Before McMILLIN, C.j., King, P.j., And Diaz, J.
The opinion of the court was delivered by: McMILLIN, C.j.,
DATE OF JUDGMENT: 11/04/1997
TRIAL JUDGE: HON. L. BRELAND HILBURN JR.
COURT FROM WHICH APPEALED: HINDS COUNTY CIRCUIT COURT
NATURE OF THE CASE: CRIMINAL - FELONY
TRIAL COURT DISPOSITION: MURDER - GUILTY; SENTENCED TO LIFE -MDOC
DISPOSITION: AFFIRMED - 4/6/99
¶1. Donald Ray Williams was convicted by a jury in the Circuit Court of Hinds County of murder for killing Cynthia Dixon. Williams has appealed his conviction, raising two issues. First, Williams asserts that the trial court committed reversible error in admitting into evidence two photographs of the victim's body taken at the crime scene. Secondly, Williams urges this Court to conclude that the verdict was against the overwhelming weight of the evidence. We find these issues to be without merit and, therefore, we affirm the conviction.
¶2. Donald Williams and Cynthia Dixon had a seven year romantic relationship that had proven to be tumultuous. On the evening of May 14, 1997, Dixon was at her mother's home in Utica where she had planned to spend the night. It was not uncommon for Williams and Dixon to drive each other's vehicles, and on this evening Dixon had driven Williams's car to her mother's residence. Williams, intending to retrieve his vehicle, drove to the home in Dixon's car and requested that Dixon surrender the keys to his vehicle. Dixon complied with his request; however, when Dixon asked Williams to reciprocate and surrender the keys to her vehicle, a disturbance broke out for reasons that are difficult to glean from the record. According to the State's evidence, at some point Williams pulled a gun and began to chase Dixon through the house. Dixon locked herself in a bathroom for a time, but Williams was able to coax her out. As Dixon left the bathroom and was walking down a hall, Williams fell in behind her and, at some point, shot her in the back. Dixon fell to the floor and Williams proceeded to fire four additional shots into her body. Dixon died as a result of her injuries.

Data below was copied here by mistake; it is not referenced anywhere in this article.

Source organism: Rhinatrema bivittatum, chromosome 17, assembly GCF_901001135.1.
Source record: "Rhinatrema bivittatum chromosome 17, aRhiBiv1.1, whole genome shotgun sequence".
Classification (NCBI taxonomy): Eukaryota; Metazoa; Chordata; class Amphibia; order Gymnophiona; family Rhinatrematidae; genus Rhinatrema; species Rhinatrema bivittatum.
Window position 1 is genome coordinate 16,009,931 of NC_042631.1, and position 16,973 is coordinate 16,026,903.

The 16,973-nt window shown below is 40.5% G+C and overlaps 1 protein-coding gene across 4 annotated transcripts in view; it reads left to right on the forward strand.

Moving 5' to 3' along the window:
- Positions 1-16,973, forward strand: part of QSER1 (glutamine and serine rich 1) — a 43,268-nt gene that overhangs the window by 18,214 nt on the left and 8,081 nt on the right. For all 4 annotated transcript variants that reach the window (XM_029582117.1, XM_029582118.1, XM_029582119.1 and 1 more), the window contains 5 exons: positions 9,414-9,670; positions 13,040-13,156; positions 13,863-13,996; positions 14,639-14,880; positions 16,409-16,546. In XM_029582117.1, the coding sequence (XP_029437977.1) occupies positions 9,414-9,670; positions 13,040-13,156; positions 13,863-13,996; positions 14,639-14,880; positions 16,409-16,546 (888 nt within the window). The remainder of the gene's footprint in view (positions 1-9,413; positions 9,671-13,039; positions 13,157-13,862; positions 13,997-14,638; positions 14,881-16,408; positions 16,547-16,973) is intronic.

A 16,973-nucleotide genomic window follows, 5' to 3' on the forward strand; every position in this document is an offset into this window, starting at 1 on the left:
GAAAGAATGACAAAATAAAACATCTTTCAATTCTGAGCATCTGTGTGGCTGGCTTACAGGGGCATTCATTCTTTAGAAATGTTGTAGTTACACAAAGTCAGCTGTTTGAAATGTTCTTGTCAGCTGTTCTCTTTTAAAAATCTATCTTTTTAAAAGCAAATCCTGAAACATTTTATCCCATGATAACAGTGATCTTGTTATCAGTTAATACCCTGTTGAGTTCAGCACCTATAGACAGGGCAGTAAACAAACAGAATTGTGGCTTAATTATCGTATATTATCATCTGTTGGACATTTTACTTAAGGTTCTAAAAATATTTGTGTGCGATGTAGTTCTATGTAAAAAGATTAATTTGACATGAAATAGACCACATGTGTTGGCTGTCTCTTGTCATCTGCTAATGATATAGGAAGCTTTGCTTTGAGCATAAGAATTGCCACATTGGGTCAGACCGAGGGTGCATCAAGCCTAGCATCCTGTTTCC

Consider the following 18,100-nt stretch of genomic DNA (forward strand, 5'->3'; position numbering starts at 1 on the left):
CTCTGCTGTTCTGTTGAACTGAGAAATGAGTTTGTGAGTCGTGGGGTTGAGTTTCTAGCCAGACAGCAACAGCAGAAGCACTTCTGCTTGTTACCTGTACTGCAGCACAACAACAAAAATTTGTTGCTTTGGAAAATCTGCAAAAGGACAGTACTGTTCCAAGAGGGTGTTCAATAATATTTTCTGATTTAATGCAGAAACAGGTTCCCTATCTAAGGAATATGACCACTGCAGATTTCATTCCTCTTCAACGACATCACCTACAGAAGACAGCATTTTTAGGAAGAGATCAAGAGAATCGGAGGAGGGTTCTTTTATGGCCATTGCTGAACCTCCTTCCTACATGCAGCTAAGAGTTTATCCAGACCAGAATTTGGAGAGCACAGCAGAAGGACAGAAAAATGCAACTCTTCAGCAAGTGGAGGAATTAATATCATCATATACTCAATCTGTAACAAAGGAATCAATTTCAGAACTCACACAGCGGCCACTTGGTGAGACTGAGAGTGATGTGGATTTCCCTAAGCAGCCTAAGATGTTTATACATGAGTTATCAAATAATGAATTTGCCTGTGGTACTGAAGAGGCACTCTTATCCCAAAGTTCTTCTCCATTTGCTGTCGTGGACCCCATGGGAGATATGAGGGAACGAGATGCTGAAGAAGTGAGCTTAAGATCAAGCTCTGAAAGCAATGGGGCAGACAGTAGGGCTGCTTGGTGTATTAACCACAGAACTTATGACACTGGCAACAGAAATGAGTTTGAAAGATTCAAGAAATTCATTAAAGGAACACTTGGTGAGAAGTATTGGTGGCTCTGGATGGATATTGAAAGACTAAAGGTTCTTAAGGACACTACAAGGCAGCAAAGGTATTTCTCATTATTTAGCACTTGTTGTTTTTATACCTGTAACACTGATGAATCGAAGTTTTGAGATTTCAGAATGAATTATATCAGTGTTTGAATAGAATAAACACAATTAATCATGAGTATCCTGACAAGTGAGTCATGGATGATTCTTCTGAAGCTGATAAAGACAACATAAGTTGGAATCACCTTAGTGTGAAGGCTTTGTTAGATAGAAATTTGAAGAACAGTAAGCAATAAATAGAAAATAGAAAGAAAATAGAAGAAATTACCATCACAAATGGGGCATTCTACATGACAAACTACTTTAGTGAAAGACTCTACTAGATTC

¶3. Williams, testifying in his own defense, admitted shooting Dixon; however, he claimed that, at most, he was only guilty of manslaughter because the killing was not a premeditated act. Williams claimed that his possession of a gun was merely a fortuitous event. He explained that it was his custom to travel with a gun, and that he had put the gun in his pocket on arrival at the home only because he knew he was going to be exchanging cars and he did not want to leave the pistol in Dixon's car where Dixon's young son might discover it and accidentally injure himself or someone else. Williams claims that, during the dispute over car keys, Dixon's mother began to push and shove him. He said that he had been drinking before arriving at the home and that his intoxication coupled with the aggressive nature of Dixon's mother's behavior simply caused him to lose his self-control. It was only at that point, he contends, that he pulled the pistol out of his pocket and started firing. His contention is that, therefore, at worst his crime is that of "heat of passion" manslaughter.
¶4. Williams was, in fact, given a manslaughter instruction by the trial court. However, the jury found Williams guilty of murder. Williams's post-conviction motions for ...